As you know, 70% of learning happens while we're working. David Robertson gives us some advice on how best to capture the process.
Most learning and development professionals are by now familiar with the concept of blended learning and that around 70% of learning happens on the job. The rest comes from a mix of social development with colleagues and in the classroom or online training courses. Whilst the concept may be relatively easy to grasp, actually implementing a sustainable learning system that enables staff to learn on the job can be much harder. What the 70% tells us is that learning is a continuous process that never stops. It takes place in different arenas, some that we set up, some that we just happen to work in, and our learning systems need to reflect this.
Ideally, only 10% of learning and development's budget, time and resource should be spent on one-off learning sessions that equip employees with new skills . The other 90% should be on developing a sustainable learning system that helps employees apply their new teachings on the job, and seize the 70%. It should be a system that moves your culture away from people just turning up to a training event not knowing why they are there or how they will apply these skills to the job; to one where learners and their managers treat training as an integrated part of their daily role.
It should consist of processes, tools, metrics and support to help learners get on the learning path and stay on it. Overall, it should capture the following six ways people can learn and develop on the job:
Know it - provide online facilities for employees to review course skills, tools and techniques that will help take them to the next level of performance. Teach them how to own this material by reflecting on how it brings value to them and their work.
See It - encourage employees to observe skills in action by seeking out examples, information or models at all times that demonstrate what success looks like.
Need it - set up communication and measurement plans so learners and managers can provide ongoing feedback on successes, progresses and results and employees can assess their own progress including being able to spot what strengths to build and gaps to address. Create a learning culture that also boosts motivation by encouraging learners to share their successes, observations and ideas with the rest of the team.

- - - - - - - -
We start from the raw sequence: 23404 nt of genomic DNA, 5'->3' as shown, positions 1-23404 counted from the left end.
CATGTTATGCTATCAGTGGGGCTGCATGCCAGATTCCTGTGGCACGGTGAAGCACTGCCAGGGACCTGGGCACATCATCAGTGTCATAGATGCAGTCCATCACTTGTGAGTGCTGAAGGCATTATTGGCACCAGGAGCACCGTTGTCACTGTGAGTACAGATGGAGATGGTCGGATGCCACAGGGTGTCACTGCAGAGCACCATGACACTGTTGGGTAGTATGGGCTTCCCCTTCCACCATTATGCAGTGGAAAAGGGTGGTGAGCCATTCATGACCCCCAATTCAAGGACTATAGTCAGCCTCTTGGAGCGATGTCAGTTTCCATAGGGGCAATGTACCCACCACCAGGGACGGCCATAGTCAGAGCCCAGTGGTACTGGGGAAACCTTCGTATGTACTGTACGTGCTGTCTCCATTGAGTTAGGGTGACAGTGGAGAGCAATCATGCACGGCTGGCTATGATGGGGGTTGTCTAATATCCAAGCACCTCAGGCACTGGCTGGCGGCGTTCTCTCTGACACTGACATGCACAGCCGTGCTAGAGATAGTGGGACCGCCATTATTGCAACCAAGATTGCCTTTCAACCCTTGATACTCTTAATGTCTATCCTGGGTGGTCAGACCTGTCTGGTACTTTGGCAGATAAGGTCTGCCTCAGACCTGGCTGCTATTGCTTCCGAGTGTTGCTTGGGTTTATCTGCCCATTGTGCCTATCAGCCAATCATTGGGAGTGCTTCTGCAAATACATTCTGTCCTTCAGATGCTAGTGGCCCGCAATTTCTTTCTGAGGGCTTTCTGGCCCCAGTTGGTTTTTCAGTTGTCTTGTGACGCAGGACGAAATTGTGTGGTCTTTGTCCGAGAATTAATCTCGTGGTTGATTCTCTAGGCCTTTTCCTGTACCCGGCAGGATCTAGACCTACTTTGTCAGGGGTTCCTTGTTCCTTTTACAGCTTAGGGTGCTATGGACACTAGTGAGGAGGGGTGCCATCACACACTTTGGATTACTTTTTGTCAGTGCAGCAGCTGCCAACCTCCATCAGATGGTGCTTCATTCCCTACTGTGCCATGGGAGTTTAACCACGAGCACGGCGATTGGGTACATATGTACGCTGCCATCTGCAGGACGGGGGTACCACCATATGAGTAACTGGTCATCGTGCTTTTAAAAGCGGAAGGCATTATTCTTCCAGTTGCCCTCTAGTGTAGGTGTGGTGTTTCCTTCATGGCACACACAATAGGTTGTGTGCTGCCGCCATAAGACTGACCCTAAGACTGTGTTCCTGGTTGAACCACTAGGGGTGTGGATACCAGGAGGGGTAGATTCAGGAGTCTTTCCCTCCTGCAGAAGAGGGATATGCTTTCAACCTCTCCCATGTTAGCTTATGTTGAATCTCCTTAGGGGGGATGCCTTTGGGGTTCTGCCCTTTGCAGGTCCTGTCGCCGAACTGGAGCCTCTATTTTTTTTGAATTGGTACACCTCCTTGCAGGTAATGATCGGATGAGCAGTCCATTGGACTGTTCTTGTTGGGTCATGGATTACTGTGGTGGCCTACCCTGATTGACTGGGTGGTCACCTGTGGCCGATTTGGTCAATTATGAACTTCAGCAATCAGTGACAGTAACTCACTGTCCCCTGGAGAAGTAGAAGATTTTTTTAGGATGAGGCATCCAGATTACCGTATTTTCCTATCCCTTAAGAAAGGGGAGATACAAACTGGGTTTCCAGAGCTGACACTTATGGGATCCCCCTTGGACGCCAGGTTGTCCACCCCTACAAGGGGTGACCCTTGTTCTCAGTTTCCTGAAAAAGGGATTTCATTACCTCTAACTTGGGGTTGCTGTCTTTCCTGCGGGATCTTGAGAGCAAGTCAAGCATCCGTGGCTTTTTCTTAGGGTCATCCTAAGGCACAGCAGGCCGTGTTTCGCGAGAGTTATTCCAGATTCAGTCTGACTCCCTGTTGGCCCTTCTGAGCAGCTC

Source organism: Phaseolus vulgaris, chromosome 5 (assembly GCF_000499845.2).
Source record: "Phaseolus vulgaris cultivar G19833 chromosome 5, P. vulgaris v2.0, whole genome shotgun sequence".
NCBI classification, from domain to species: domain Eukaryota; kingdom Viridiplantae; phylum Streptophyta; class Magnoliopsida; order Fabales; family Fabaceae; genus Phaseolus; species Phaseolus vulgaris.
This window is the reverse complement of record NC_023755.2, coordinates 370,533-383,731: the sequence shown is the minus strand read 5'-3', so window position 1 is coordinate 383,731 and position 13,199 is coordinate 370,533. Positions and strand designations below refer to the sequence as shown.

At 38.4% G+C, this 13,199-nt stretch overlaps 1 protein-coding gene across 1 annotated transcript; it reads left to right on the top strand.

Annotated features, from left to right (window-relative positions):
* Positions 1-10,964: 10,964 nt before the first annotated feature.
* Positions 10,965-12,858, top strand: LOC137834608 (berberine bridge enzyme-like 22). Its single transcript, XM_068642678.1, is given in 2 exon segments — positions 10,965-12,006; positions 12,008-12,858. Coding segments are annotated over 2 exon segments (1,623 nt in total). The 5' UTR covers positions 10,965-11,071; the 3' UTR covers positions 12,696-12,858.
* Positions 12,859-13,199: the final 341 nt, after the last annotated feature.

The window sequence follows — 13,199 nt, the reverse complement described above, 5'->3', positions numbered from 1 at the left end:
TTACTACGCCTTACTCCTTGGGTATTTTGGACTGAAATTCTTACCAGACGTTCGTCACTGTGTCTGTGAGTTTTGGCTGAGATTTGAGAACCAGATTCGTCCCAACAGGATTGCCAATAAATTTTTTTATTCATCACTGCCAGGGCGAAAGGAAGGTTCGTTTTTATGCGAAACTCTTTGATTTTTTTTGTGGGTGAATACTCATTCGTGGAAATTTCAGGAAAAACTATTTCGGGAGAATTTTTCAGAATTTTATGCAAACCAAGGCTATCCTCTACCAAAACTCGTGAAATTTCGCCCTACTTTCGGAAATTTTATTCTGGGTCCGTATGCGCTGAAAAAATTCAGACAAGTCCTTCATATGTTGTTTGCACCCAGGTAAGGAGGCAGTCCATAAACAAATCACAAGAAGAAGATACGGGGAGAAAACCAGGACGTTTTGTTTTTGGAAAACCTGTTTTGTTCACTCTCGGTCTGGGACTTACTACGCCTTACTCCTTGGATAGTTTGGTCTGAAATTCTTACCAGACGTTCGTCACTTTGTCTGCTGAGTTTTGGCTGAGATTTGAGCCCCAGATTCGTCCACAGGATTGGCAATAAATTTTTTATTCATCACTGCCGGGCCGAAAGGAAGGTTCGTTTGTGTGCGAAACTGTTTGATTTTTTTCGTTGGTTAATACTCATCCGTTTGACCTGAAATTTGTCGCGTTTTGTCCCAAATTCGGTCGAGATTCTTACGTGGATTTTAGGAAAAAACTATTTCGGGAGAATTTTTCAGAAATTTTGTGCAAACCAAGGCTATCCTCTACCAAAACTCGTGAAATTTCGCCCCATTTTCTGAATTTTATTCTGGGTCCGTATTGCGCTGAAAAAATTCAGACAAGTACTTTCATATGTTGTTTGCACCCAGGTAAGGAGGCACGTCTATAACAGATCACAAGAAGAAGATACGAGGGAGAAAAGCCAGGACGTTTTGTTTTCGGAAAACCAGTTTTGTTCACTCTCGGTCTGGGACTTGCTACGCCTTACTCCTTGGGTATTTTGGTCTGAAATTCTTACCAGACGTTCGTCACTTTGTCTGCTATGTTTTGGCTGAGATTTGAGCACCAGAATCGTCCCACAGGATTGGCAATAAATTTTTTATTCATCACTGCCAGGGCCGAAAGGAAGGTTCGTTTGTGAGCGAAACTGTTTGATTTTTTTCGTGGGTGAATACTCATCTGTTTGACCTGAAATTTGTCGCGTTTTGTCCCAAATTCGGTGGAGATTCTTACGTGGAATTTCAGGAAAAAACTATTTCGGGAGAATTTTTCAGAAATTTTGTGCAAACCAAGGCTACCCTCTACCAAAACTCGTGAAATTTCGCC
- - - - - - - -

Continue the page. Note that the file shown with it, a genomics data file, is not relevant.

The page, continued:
Do it - set up real life situations for employers to apply their news skills and encourage employees to also find their own opportunities to practice.
Grow it - employees should regularly reflect on their achievements and consider what they have learned and still need to learn. Put rewards and recognitions in place to help reinforce new behaviours and motivate people to change.
Live it - create a strong coaching culture for ongoing improvement. Design and cultivate learning communities along with learning media and create opportunities for participants to teach as well as learn.
However, to ensure your learning programme is sustained outside of the training room, it's imperative to get senior stakeholder buy-in before rolling it out. Commitment from management will help align the programme to the goals of the business and measure its success - the two biggest reasons for lack of sustainment. Senior stakeholders must agree on which behaviours need to change to achieve the company objectives and how those behaviours will be measured; results which can be reported back to demonstrate a return on the initiative and further investment. This line of sight between learning and the company goals can then be shared with learners and their managers so they are clear on the purpose of the training initiatives and not just undertaking training for trainings sake.
Learners and managers, as well as L&D professionals, can now be accountable for learning and development beyond the training event. By being able to make a connection between their own performance, learning opportunities and the company goals, learners and their managers will be able to continue to develop their skills on the job to the benefit of the business.
Finally, measure behaviour change. Feed these results back to employees as well as senior stakeholders so you all work together to ensure that the 70% of learning that is being seized on the job is always working 100% for the business.
By David Robertson, VP of Forum EMEA global experts in leadership development and sales performance training solutions. The advice in the article above including the six ways people learn on the job are outlined in Forum's The Behaviour Change Handbook
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